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The Ethnic Conflict Research Digest


A Strategy for Stable Peace: Towards a Euroatlantic Security Community
James Goodby, Petrus Buwalda, Dmitri Trenin

Washington: USIP, 2002
205pp, ISBN: 1-929223-32-3

In a security community, as articulated by Karl Deutsch, a group of nations will not fight each other, but instead settle disputes through other means. As applied to the Euroatlantic area by James Goodby, Petrus Buwalda and Dmitri Trenin, this can be the basis for a lasting and stable peace.

The question is how Russia is to be involved in extant western institutional arrangements, and indeed how it will progress domestically. This is critical, the authors argue, to achieving a “Triad” in Euroatlantic relations. In this model, the United States continues to globalize a powerful economy, Russia moves toward democracy and institutional development and the European Union is deepened and widened. But the Triad model is challenged by domestic problems and nationalist objection in Russia, lack of common purpose in US-EU relations and potential conflict in Asia -- all of which seem at the moment to be in the ascendancy.

The cure lies in the integrating potential of international institutions. This requires planning. Comprehensive long-term strategies need to be formulated for NATO and the EU. The EU should be deepened to overcome the perceived democracy deficit and build real institutional capability, and then expanded. Furthermore, EU accession should precede NATO enlargement. This order of accession is seen as critical to communicating to Russia the benefit of operating in peaceful and closer cooperation with these institutions.

An internal imbalance in the tripartite relationship suggests a competing model of U.S. dominance. To move toward the Triad, the West needs to be more consistent in relations with Russia, encouraging Russia's involvement in international organizations. For its part, Russia needs to affirm its identity as a western nation and pursue internal reform. These can occur simultaneously. Indeed, the strengthening of international organizations, along with anti-proliferation and the maintenance of a predictable international order, which does not undercut national interest, is key in regional conflict prevention. In this area, a stable Triad can be effective.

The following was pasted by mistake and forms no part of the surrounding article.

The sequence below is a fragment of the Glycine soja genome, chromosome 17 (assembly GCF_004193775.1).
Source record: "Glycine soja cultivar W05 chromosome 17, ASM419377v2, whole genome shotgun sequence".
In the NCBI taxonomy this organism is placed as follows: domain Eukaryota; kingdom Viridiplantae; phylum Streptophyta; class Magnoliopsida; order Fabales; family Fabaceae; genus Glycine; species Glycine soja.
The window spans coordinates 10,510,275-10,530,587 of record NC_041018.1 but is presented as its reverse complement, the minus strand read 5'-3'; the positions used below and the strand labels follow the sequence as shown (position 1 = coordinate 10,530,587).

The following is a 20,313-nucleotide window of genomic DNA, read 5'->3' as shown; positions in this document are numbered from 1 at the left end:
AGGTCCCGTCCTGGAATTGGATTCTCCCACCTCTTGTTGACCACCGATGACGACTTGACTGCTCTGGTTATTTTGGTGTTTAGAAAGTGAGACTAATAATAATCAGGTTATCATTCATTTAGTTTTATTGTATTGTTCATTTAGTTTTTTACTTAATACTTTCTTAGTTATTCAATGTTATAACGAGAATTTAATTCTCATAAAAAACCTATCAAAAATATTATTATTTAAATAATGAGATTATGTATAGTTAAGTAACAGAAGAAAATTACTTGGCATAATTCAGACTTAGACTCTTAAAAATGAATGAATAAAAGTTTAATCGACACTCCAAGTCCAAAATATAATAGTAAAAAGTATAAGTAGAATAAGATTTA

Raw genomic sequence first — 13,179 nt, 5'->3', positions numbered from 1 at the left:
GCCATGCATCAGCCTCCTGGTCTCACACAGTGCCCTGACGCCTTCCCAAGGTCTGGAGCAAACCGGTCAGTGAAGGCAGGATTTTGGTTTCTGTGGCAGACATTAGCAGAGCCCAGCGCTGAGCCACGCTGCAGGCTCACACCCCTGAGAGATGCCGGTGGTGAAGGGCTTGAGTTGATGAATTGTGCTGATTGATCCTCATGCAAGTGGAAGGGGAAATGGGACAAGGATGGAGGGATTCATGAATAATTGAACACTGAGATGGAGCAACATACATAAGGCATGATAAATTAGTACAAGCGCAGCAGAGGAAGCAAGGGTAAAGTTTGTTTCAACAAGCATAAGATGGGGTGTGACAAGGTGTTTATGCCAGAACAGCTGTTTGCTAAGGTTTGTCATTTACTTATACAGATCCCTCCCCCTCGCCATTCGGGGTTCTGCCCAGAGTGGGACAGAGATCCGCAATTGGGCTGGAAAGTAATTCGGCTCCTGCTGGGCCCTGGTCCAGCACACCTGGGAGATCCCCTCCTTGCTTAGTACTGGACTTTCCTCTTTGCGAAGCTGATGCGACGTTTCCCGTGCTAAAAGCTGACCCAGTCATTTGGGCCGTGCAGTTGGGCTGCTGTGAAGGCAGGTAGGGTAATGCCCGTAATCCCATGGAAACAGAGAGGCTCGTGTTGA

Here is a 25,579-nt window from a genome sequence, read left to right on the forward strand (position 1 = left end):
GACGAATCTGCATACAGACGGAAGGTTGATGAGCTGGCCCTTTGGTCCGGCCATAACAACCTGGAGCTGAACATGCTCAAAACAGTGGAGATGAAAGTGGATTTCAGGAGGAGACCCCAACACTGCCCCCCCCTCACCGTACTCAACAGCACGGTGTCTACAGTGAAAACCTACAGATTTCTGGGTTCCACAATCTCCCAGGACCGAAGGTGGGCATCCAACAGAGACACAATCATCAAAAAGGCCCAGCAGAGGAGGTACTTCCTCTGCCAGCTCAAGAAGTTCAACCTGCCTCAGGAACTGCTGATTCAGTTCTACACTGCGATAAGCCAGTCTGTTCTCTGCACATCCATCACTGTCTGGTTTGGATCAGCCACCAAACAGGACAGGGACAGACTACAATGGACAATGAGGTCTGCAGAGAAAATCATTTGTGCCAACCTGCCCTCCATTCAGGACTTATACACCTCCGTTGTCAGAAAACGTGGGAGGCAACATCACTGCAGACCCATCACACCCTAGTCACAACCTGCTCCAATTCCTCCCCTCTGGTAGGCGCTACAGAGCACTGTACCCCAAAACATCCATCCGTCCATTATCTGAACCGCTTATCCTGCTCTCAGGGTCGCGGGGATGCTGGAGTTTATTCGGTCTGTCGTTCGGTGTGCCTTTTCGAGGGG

In a preface, the authors write that the manuscript was completed before the September 2001 terrorist attacks. They contend “the Russian leadership has concluded that the situation is propitious for making strides toward Russia's integration into Western political, economic, and military structures on mutually acceptable terms.” (ix) Hence, the United States and Western Europe are given a chance to solve the “Russia problem.”

Yet the security community ideal is equally threatened by another competing model, that of US-EU competition. This has been a prime feature of recent developments. Furthermore, this has manifested itself as a competition for Russia. As the debate on potential military action against Iraq has become daily more vitriolic, two power centers have engaged in the search for allies of convenience. Developments since this book was written, do not indicate progress toward the Triad. The authors' recommended course for institutional expansion has not been followed, and the model of US-EU competition leads. The uncertain place of Russia has only exacerbated this. A stable peace remains an ideal, one requiring greater attention than ever before.

The authors, well pedigreed in think tank, academic and diplomatic circles, are based in Washington, The Hague and Moscow. Their writing is generally smooth, and forceful at times. The broad approach of the book means that ethnic conflicts are dealt with in the context of regional issues. Policy prescription is limited to supporting the strengthening of non-specific international organizations, which can act to manage or prevent conflict. While the methods are not greatly developed, this is seen as a critical role for a Euroatlantic community bound by a stable peace.

Jon Levy, The Johns Hopkins University

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